We're hearing a lot about the new U.S. Census these days and many might wonder what, precisely, is at stake. For stepfamilies, the answer is: quite a bit. Experts project they will outnumber first families by 2011 if they don't already. And the divorce rate in a remarriage with children is as high as 72 percent. But because the current Census is as backward as the last one when it comes to stepfamilies, we won't even have a basic sense of how many there are in the U.S. any time soon--or how to help them stay together.
This time around, the Census is once again equating "family" with "household." Translation: you don't count as a stepfamily unless the child in question lives with you "most of the time." If your step/child lives with you 50% of the time or less, you're not a "real" stepfamily.
Stepparents and the experts who serve them have reason to be seriously disappointed.
After all, research efforts and research dollars follow the Census numbers. Stepfamily experts are basically backed into a corner by the findings: their best shot at getting funded is to study the most "common" stepfamily form. And when you count them as the U.S. Census does, you miss most of the stepmother families. Mom still tends to get custody after divorce. Kids live with her, she remarries, and an "official" stepfamily is born.
Thus stepmother families are continually labeled as "rare"--and, in turn, "not as important to study and understand, since there aren't as many of them" Newsflash: there are likely millions more stepmother families than the Census will indicate.
In first families, residency is relatively stable and the "family = household" equation makes some sense. But in stepfamilies, residency is fluid and dynamic, and this is another way the Census gets it all wrong. A mother might decide that her child can go live with dad and stepmom for a time, for example, but because giving up custody is so stigmatizing for women, she attaches a condition: I keep official custody.
And so many women who think they're going to be non-residential, part-time stepmoms end up full-time residential stepmoms. How many, exactly? We don't know--and won't anytime soon.
How about African American and Latino stepfamilies? Turns out that, due to rigid U.S. Census criteria, they too will be undercounted. Over a decade ago, Larry Bumpass Ph.D. and his colleagues at the Center for Ecology and Demography at the University of Wisconsin, Madison found a disproportionate number of African American couples with kids from previous relationships cohabiting versus marrying--mostly owing to economic barriers to marriage and disproportionate numbers of minorities living below the poverty level. If you live together but aren't married, you don't count as an official stepfamily.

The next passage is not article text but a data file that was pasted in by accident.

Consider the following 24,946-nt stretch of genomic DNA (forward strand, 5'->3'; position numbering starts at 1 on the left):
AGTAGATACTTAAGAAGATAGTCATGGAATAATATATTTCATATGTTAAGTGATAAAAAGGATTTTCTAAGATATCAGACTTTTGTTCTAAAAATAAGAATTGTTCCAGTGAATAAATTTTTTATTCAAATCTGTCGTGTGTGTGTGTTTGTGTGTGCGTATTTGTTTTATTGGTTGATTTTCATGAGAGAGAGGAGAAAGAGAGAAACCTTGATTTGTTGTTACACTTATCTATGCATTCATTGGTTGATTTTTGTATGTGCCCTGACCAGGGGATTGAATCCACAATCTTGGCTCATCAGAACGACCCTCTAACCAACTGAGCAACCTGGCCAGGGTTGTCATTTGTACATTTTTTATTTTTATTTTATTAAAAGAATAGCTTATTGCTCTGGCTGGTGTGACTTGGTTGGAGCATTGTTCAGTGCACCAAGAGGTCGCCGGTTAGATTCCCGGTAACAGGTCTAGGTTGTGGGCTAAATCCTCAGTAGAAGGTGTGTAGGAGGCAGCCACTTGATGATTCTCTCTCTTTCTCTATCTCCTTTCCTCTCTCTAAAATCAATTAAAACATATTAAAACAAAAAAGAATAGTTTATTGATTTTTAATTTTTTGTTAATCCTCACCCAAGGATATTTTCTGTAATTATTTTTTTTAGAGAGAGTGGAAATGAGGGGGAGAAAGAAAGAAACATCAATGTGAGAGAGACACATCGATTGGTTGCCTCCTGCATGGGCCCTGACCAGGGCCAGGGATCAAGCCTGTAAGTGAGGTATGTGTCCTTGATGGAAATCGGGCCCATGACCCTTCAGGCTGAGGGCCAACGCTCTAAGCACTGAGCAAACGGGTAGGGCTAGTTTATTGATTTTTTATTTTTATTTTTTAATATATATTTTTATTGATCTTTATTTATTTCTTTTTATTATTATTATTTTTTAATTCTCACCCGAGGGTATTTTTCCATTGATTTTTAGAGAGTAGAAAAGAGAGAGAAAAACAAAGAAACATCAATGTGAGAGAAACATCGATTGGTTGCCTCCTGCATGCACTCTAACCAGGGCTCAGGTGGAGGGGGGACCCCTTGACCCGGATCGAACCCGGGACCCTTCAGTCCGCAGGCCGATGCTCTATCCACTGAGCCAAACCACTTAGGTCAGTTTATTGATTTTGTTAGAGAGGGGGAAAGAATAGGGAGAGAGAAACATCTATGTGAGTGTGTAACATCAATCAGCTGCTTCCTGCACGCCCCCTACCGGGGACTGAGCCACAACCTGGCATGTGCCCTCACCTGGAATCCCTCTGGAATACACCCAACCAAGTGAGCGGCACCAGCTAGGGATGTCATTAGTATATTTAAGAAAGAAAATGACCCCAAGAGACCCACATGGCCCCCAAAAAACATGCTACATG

Meaning there are millions more African American stepfamilies out there than have been counted, and the specific challenges they face are going unconsidered.
For example, sociologists have long known that African American families tend to have stronger inter-generational ties, and are more likely to live in extended-family situations, than white families. Some studies suggest it is harder for African American women to become stepmothers owing to the involvement of the children's mother's extended family; other research has found that it might be easier. The Census will undermine our ability to fund research to sort through such contradictory findings--and support such families.
Stepfatherhood among African American families is another under-considered but crucial topic for sociologists, psychologists and demographers to understand. It seems that in many African American families, "daddy" is a title that men earn through loving behavior and emotional investment, while "father" is a title conferred by blood relation. There is much for us to learn from such distinctions as we attempt to understand, educate, and support divorced fathers in general. Accurate numbers would help researchers figure it out--and assist all divorced dads based on research rather than speculation.
Latino stepfamilies are undercounted owing to linguistic and cultural barriers. Divorce (and remarriage) have been illegal in many Latin American countries (including Brazil and Chile) until just a few years ago. And so such families may tell Census workers that a stepmother is a "mother," fearing stigma, judgment, even legal repercussions. Until Census workers are trained to understand such cultural differences and probe for actual family make-up, our numbers will be skewed, our research dollars will be mis-directed--and stepfamilies will remain misrepresented.
As for gay stepfamilies--this information will be a long time coming. With gay marriage so contested, our ability to collect information about the adjustment process and dynamics of gay stepfamilies will lag considerably. Once again, this will leave stepmothers and stepfathers--whether they are gay or straight--with less information about what works, and what doesn't.
Until the U.S. government learns to count, stepfamilies won't be counted, studied, or supported in ways they desperately need.